Raw Food Diet may seem daunting at first for owners, but it’s not as hard as it initially seems! With the right balance of Meat, Vegetables, Fats and Carbohydrates your Dog can have a homemade meal that meets all of their daily needs that most shop-bought dog foods don’t. Besides knowing exactly what your Dog is eating and knowing that it’s fulfilling their daily needs, there are other advantages to feeding Raw Food.
Why feed raw food?
One of the first advantages of a Raw Food Diet is that your Dogs’ stools almost immediately improve, becoming more firm. This is due to no cereals being present in their food so more of the food digested is absorbed in the digestive tract, making the stool firmer and less frequent. Another benefit is that raw food doesn’t get extruded like some pet foods do – meaning that more of the original nutrients is retained and means that supplements don’t need to be added to the diet.
Other advantages include:
- More palatable
- Better looking coat
what does a raw food diet need to contain?
Macro-minerals are the most important minerals within a dogs diet and are needed in the largest quantities, without them your Dog could die. These include Calcium; Phosphorus, Magnesium, Potassium and others. Bones contain enough minerals to mostly cover these needs. Bones should make up about 12-15% of a Dog’s daily diet.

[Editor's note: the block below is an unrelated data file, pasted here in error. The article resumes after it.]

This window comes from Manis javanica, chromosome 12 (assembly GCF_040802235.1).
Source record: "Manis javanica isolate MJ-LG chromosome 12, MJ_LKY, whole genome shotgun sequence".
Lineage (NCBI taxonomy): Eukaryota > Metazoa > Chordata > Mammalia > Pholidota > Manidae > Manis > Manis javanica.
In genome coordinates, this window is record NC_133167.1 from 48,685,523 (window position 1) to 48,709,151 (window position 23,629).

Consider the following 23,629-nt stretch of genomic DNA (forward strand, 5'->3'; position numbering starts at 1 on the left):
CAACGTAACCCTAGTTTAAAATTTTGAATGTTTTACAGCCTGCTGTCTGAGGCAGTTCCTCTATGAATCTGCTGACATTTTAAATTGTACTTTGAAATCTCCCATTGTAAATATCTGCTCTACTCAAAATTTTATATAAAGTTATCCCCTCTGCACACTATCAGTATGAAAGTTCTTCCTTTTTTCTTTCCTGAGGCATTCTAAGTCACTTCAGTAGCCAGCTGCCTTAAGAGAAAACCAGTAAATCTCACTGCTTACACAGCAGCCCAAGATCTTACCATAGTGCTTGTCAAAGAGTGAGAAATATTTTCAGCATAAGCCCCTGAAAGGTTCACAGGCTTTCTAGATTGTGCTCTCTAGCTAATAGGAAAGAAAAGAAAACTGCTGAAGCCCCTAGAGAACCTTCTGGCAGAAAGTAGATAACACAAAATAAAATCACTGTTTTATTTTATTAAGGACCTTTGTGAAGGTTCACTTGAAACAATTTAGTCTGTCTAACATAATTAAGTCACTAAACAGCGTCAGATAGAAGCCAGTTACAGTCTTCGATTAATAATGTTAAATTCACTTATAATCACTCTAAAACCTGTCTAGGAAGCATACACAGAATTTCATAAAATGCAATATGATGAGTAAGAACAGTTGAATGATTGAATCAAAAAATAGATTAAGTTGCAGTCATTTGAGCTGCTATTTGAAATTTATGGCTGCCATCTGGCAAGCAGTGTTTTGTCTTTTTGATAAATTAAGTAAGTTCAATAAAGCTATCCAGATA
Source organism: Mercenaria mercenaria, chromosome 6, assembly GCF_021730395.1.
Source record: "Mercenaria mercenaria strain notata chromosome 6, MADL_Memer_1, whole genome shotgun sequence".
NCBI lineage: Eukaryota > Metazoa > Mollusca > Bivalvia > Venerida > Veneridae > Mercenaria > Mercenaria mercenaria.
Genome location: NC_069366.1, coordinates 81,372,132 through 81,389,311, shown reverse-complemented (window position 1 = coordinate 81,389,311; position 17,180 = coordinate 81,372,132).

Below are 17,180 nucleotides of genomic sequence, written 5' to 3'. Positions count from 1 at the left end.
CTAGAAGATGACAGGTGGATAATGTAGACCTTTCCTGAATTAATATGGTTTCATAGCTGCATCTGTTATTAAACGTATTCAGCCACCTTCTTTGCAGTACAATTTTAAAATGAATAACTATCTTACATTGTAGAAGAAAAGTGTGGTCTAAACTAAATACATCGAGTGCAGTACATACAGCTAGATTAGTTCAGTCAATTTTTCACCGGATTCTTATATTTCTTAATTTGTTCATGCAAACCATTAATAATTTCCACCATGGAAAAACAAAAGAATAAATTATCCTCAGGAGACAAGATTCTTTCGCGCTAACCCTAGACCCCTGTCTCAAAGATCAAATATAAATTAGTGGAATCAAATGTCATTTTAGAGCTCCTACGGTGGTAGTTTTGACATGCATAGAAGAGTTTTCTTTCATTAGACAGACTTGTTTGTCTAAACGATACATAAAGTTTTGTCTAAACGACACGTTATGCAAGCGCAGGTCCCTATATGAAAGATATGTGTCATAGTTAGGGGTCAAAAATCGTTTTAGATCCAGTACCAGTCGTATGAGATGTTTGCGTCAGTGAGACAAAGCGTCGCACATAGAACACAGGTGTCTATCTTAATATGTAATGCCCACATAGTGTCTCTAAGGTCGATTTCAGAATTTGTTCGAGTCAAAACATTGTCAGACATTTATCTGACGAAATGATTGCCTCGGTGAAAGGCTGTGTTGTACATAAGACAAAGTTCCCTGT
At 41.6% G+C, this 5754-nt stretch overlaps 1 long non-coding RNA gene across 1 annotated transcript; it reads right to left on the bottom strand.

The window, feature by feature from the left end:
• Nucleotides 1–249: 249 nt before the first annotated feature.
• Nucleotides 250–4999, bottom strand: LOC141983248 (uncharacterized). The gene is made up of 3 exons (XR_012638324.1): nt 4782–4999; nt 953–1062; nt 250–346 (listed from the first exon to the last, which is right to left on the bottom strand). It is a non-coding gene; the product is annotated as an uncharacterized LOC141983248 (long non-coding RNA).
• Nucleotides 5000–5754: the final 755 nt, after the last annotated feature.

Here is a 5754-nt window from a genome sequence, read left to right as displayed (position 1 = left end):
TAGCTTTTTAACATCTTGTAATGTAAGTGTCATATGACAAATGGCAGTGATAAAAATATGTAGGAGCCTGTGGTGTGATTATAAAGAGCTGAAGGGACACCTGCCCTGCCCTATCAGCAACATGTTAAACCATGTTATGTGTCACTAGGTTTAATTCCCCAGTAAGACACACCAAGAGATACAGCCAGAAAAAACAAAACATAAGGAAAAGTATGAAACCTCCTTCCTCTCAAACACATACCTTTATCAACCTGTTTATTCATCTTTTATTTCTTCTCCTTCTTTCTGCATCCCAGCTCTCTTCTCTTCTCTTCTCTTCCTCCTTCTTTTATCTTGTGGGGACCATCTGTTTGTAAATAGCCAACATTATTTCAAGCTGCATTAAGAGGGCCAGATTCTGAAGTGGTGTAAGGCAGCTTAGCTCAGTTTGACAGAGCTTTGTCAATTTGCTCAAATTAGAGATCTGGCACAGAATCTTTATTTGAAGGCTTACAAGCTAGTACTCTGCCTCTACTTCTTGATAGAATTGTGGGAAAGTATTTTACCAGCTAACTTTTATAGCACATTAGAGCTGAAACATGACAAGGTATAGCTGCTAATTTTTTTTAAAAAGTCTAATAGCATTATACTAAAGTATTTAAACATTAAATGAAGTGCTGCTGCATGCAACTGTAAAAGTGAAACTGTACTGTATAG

Meaty bones that are good for this include:
Another good way of getting your Dog all their vitamins is through feeding them organs. Organs contain the most nutrients and without them your Dog could be missing some of the most important vitamins. Organs include Lungs, Kidney, Liver, Brain and other nutrient-rich organs. A third to a half of the Dogs diet should be a kind of a muscle meat from either Beef, Chicken, Turkey, Pork or Lamb. These provide important proteins that help with the build and repair of tissues and also allow new hormones and enzymes to be made.
Only slightly over 10% of the Dog’s diet should be made up of fat. Over-feeding fats can cause malnutrition of vitamins and minerals that other parts of their diet would normally supply. Fat is important for skin health and the immune system so it can’t be missed from a daily diet and is a must for making sure you don’t over or underfeed fat.
4. Fruit and Vegetables
Fruit and Vegetables are the more optional part of the diet, while your Dog could live without them but they can also source some important macro-minerals such as Magnesium from leafy green vegetables, for example. If you decide to feed Vegetables it should make up approximately 30% of a daily diet.
Finally, don’t forget to give your Dog some variety! The food might be more palatable but your Dog can still get bored of eating the same food every day – even if it is healthier for them.